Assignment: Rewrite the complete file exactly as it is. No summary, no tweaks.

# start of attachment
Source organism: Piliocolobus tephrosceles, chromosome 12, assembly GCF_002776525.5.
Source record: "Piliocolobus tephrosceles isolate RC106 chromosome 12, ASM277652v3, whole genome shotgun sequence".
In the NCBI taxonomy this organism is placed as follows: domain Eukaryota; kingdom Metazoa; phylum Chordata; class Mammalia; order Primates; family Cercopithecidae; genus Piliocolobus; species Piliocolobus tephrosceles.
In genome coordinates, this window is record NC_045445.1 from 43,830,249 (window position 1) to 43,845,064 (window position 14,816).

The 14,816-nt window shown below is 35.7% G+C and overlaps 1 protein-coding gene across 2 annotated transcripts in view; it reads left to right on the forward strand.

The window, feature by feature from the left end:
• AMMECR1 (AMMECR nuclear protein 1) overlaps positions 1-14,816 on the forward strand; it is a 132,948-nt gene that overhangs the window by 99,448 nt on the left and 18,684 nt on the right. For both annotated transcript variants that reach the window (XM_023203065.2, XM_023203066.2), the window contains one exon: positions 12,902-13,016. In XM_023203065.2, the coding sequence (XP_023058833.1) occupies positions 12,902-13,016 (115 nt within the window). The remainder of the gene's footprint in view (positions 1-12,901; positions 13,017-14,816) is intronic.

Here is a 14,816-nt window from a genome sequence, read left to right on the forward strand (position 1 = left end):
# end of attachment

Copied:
Source organism: Piliocolobus tephrosceles, chromosome 12, assembly GCF_002776525.5.
Source record: "Piliocolobus tephrosceles isolate RC106 chromosome 12, ASM277652v3, whole genome shotgun sequence".
In the NCBI taxonomy this organism is placed as follows: domain Eukaryota; kingdom Metazoa; phylum Chordata; class Mammalia; order Primates; family Cercopithecidae; genus Piliocolobus; species Piliocolobus tephrosceles.
In genome coordinates, this window is record NC_045445.1 from 43,830,249 (window position 1) to 43,845,064 (window position 14,816).

The 14,816-nt window shown below is 35.7% G+C and overlaps 1 protein-coding gene across 2 annotated transcripts in view; it reads left to right on the forward strand.

The window, feature by feature from the left end:
• AMMECR1 (AMMECR nuclear protein 1) overlaps positions 1-14,816 on the forward strand; it is a 132,948-nt gene that overhangs the window by 99,448 nt on the left and 18,684 nt on the right. For both annotated transcript variants that reach the window (XM_023203065.2, XM_023203066.2), the window contains one exon: positions 12,902-13,016. In XM_023203065.2, the coding sequence (XP_023058833.1) occupies positions 12,902-13,016 (115 nt within the window). The remainder of the gene's footprint in view (positions 1-12,901; positions 13,017-14,816) is intronic.

Here is a 14,816-nt window from a genome sequence, read left to right on the forward strand (position 1 = left end):